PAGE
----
Answering: “Am I Affected by SUNBURST?”

Riverbed logo on a gradient background

When a high-profile hack or malware campaign hits the news, everyone’s first question is, “How do I know if I’m affected?” Security analyses and official guidance frequently contain indicators of compromise, but they rarely explain how to make use of them. Network visibility tools such as Riverbed NetProfiler and AppResponse can form an important part of any enterprise’s plan to scour its infrastructure for signs of compromise. This post references a recent, widely-reported cyberattack, SUNBURST, to illustrate how to use Riverbed NPM solutions to find and root out malicious actors based on common indicators of compromise.

Malware and similar malicious software must often use the network in executing a cyberattack, which may include communicating with Command and Control (C2) servers, downloading malicious payloads, uploading stolen data or spreading through the network. Oftentimes, these actions are designed to appear innocuous, but can still be identified as suspicious through indicators such as domain names, IP addresses, file names or unique ports. Enterprises can use these indicators to search their networks for malicious activity.

In December 2020, cybersecurity firm FireEye released an investigation of a global network intrusion campaign where hackers managed to insert a vulnerability within certain SolarWinds® Orion® Platform software builds and software updates released between March and June 2020. The Cybersecurity and Infrastructure Security Agency (CISA) followed suit with its own analysis and advisory. This cyberattack, also known as SUNBURST, has had pervasive reach due to its roots in the compromised vendor supply chain. Investigations published so far have included several indicators of compromise that are potentially of use.

Riverbed NetProfiler: long history, global reach

One of the biggest challenges in detecting compromises is that by the time the details and behavior of malware are known, it may have been weeks or months since that malware first started circulating. This is why flow tools, like Riverbed NetProfiler, are indispensable in looking for malware: it is possible to search historical network flow data for even small connections that would otherwise fly under the radar. In order to scale well, flow records must be sparse, but they contain IP addresses and ports and show how hosts connect to each other.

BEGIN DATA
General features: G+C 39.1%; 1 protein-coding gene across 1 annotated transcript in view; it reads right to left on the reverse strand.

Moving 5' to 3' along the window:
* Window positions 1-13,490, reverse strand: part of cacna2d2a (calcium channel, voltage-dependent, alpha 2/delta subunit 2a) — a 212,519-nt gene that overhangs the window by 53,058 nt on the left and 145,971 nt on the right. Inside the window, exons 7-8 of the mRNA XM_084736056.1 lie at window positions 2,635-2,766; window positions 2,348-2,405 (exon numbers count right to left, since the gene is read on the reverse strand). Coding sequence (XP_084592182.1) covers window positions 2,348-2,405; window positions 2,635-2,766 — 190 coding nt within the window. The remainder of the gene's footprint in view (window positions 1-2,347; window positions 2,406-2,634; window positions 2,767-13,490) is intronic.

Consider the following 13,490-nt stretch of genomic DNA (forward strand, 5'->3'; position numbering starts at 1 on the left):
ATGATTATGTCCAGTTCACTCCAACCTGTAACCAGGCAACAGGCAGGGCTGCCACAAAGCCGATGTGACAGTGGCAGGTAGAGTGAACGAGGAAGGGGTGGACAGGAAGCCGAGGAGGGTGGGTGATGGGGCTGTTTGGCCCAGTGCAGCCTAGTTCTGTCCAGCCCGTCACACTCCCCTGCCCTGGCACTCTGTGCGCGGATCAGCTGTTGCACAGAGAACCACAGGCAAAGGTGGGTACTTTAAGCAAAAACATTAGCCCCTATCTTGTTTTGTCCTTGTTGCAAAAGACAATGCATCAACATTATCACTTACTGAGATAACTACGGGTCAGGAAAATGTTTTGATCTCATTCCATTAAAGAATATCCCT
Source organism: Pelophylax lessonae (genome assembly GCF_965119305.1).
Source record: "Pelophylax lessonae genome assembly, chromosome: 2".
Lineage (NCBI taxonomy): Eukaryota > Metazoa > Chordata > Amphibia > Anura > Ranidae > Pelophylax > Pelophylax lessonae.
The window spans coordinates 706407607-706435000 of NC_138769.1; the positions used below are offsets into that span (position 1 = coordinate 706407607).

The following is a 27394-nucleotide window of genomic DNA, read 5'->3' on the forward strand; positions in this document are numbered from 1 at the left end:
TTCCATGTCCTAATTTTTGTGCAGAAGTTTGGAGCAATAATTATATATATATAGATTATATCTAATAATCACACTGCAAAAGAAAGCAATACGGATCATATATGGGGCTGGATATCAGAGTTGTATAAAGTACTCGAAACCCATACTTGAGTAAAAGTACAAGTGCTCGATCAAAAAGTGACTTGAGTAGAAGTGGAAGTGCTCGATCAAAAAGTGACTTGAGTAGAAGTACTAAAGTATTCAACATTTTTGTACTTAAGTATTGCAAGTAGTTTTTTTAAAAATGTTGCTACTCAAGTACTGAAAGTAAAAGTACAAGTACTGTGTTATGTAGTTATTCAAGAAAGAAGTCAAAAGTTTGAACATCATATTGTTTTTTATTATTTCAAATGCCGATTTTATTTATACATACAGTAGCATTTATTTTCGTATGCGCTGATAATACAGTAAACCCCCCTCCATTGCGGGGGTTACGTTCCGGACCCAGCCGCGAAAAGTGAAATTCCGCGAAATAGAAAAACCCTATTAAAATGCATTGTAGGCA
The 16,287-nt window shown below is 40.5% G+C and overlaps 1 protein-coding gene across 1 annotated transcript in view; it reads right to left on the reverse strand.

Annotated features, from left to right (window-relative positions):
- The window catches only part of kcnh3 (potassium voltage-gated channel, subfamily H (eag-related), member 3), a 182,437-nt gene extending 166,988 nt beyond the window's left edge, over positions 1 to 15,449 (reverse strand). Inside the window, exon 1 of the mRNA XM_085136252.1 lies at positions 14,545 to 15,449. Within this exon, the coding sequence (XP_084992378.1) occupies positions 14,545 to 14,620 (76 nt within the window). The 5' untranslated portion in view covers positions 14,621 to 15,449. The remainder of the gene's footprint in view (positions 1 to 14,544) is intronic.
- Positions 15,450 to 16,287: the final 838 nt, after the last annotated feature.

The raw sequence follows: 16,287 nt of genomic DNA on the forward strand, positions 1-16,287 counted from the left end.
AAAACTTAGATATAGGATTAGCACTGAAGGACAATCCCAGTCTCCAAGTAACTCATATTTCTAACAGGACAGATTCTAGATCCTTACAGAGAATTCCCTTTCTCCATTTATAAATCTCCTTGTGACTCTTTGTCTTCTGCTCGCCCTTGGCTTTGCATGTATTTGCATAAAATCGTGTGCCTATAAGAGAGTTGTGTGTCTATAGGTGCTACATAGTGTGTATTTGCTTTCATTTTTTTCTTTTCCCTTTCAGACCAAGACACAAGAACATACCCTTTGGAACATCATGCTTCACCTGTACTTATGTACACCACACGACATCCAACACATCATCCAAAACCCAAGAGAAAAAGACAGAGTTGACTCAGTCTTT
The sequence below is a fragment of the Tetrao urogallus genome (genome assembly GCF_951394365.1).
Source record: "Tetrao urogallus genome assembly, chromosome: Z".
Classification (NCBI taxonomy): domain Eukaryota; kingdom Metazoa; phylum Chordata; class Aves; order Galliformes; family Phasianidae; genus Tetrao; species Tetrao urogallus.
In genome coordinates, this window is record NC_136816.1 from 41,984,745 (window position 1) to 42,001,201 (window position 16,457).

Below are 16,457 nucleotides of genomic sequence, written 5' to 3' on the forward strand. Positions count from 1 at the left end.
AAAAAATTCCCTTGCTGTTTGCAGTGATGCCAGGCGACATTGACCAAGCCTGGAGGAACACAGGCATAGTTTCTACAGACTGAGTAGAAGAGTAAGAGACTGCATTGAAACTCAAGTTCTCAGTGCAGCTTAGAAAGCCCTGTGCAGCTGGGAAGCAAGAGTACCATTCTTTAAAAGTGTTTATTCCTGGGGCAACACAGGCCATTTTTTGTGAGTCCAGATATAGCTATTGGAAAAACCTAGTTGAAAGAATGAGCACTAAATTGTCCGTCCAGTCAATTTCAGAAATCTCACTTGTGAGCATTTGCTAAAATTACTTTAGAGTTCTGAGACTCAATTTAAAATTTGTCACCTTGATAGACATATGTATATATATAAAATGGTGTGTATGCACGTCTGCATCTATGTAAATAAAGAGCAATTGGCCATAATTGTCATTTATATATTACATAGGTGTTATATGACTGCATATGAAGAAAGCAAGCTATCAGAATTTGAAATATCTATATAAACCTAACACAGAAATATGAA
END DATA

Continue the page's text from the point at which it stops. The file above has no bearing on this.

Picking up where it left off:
FireEye identified a number of IP addresses of forensic interest in relation to the SUNBURST cyberattack. NetProfiler customers can easily search for these hosts by scanning historical flow data. In the excerpt below traffic expression is merely built up from one or more host names:

Sunburst Traffic Expressions

Very often, further analysis turns up new IP addresses—either because new features of the malware have been discovered, or because the attackers have made changes to their infrastructure in response to news coverage. Using NetProfiler, it is easy to adjust the filter and check again, looking at as much history as possible.

Another indicator to watch for is the malicious use of cloud services. In the excerpt above, the first host listed is in Amazon AWS. Threat actors may use public services so that their IP addresses look more innocuous and their use of such public services tends to be short-lived. It is important to look for these indicators, keeping in mind that communications with public service hosts could be another service reusing the same IP. Time frame is key to understanding the risk, and malware analyses frequently include discussions about the times in which that malware was active: With respect to SUNBURST, FireEye’s countermeasures list includes a “First Seen” and “Last Seen” time frame ranging from February to December 2020.

Visualize the attack

NetProfiler’s ability to visualize patterns of connections over time is another key feature that can be used to better understand cybersecurity threats. In a typical forensic investigation, changing patterns of network behavior analysis would be used once a host has been identified as having been potentially compromised—for example, after seeing a suspicious communication to a C2 server. In the example below, however, it is a particular appliance that has been compromised.

Using Riverbed NetProfiler, customers can filter communications involving the IP of the appliance in question, and then use the network graph to examine the connections the appliance makes within the customer’s network. Unusual external connections may represent new indicators of compromise or other assets belonging to the cyber-attacker. Unusual connections within the network may indicate behaviors such as reconnaissance, lateral movement or attempts to initiate secondary compromise.

NetProfiler lets you discover connections in your network